When the state of Pennsylvania distributed $174 million in federal coronavirus relief to schools, it used a formula that shortchanged districts with large numbers of low income Black and Latino students, a new report shows.
By its calculations, Philadelphia alone would have received $30 million more.
The education advocacy groups that conducted the analysis, Pennsylvania Budget and Policy Center and Education Voters PA, said that they hoped to influence how any future federal COVID relief funds are allocated to schools.
“This is a pretty simple story about getting the allocation of these funds backwards,” said Stephen Herzenberg, president of the Keystone Research Center, the parent group of the budget and policy center. “And when you step back and think about the context in which this happened, the pandemic, the [coronavirus] relief, but also the country’s wrestling with its history of racial injustice … there’s a tone deafness to the distribution of these funds that is stunning. We cannot make this mistake again.”
The groups say that it made the most sense to distribute the funds according to the state’s basic education funding formula, which is weighted toward districts with the highest needs. That formula takes into account the number of low-income students and English language learners, as well as the concentration of poverty, taxing capacity, and other district conditions, which vary widely in the state.
Had this method been followed, Philadelphia would have received $43.6 million instead of $13.7 million, according to the analysis. The district could have used the money: Philadelphia schools may have to lay off or furlough staff to balance its budget this fiscal year, its chief financial officer told the board of education last week.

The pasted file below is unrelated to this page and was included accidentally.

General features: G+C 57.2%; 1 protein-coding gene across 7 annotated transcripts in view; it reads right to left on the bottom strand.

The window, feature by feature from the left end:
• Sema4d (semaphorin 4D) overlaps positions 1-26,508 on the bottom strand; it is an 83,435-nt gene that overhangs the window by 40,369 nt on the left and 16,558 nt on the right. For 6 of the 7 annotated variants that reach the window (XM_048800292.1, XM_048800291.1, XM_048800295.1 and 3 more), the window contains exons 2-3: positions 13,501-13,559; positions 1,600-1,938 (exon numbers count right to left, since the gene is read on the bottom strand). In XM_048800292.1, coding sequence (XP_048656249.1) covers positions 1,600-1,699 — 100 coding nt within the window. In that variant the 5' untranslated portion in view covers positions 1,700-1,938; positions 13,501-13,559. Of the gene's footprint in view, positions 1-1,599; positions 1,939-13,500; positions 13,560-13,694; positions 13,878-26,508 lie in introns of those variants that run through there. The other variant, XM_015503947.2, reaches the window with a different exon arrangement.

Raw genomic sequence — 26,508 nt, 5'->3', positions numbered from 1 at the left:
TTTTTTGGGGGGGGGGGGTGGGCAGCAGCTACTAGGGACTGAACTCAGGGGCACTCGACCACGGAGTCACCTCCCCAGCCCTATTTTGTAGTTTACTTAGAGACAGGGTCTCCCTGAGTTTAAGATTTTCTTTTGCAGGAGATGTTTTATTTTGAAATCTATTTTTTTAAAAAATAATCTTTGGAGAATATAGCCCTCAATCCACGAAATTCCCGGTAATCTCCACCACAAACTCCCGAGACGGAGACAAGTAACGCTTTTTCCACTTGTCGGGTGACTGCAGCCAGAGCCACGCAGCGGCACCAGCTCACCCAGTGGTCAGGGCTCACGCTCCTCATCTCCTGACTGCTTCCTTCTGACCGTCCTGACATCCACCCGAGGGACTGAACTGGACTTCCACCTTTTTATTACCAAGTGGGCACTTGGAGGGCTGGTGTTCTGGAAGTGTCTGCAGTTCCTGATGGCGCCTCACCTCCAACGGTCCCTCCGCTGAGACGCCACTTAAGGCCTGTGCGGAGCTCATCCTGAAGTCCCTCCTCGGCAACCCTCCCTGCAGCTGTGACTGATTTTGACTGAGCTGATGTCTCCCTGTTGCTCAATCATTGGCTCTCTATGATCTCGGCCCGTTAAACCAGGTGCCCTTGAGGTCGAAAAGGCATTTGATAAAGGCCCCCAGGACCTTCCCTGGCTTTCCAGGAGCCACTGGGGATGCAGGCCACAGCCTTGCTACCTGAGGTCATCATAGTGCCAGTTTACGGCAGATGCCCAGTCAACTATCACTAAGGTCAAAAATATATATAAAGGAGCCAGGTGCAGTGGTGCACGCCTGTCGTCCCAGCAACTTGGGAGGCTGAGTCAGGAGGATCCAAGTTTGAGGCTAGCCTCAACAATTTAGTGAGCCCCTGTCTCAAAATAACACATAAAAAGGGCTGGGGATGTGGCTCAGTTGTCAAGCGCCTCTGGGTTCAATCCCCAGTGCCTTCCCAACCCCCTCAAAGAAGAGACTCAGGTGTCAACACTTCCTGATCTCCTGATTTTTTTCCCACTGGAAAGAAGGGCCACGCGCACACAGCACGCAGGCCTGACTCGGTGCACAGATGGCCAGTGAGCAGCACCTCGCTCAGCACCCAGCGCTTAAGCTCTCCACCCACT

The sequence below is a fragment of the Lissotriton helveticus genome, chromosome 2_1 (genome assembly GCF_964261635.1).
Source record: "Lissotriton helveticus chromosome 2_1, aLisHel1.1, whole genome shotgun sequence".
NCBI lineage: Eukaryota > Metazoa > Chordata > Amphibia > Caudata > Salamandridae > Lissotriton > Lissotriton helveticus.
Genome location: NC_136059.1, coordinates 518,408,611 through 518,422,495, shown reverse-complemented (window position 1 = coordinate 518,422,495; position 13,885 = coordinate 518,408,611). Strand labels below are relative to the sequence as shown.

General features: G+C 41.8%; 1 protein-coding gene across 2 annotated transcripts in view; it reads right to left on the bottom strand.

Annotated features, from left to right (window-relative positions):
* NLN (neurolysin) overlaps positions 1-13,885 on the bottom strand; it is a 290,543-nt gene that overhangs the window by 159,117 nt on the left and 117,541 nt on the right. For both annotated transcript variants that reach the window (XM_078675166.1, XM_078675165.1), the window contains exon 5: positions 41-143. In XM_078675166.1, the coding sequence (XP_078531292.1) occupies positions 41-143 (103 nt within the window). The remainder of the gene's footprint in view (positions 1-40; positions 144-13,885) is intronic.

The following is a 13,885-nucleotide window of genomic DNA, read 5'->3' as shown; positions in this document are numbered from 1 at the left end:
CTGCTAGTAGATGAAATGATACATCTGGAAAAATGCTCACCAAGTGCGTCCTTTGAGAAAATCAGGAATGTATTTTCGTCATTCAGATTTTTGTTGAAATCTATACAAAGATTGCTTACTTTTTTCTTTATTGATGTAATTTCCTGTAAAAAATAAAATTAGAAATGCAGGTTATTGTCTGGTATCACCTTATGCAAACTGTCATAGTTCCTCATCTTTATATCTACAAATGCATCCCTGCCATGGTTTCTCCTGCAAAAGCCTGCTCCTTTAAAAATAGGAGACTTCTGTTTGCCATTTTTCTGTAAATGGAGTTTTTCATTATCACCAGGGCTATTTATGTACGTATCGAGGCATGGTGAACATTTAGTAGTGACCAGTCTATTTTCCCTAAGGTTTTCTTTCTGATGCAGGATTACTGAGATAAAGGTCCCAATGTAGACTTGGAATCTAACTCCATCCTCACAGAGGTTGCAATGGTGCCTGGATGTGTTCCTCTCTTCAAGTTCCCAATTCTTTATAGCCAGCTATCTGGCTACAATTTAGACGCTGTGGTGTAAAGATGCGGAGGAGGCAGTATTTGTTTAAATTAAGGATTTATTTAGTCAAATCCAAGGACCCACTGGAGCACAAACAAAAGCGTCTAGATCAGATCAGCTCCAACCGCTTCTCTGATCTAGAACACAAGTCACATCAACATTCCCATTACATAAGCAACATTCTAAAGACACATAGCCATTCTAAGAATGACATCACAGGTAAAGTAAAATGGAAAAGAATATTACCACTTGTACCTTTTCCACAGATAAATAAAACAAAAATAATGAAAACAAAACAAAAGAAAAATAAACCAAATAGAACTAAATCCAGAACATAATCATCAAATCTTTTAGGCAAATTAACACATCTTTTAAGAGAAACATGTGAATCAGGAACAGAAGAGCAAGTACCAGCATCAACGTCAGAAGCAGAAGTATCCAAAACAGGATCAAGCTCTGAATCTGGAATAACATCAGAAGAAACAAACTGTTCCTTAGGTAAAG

Pennsylvania received $5 billion of $150 billion distributed to states as part of the CARES Act, as the federal coronavirus relief bill is known. Of that amount, the state was required to distribute $470 million to school districts, charters, and private schools based on their federal Title I allotment, which considers the portion of students from low-income families.
But there was a pot of another $200 million with no requirements for how to allocate it. Of that amount, $26 million went to charter schools and $174 million to school districts.
That $174 million, designated as school health and safety grants, was distributed according to a method Republican legislative leaders devised. Each district, regardless of size, received $120,000 (charters got $90,000), with the rest distributed based on enrollment.
“The purpose of setting a baseline amount was to protect smaller school districts, ensuring that they received a sufficient amount to assist with COVID-19 health and safety mitigation,” said a statement from Neal R. Lesher, the communications and policy director of the House Appropriations Committee. “The rest of the funding was distributed based on the per pupil membership of the district, as the need for cleaning, PPE, technology and other expenses logically grows with the size of the district.”
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Apparently, the Republican-controlled legislature and Gov. Tom Wolf, a Democrat, disagreed on how to allocate the funds, another reflection of the state’s deep partisan divide and largely urban-rural split. Wolf’s office issued a statement in response to the groups’ analysis: “This allocation was mandated by the General Assembly. The governor has always supported additional education funding through the Fair Funding Formula,” a reference to the basic education formula.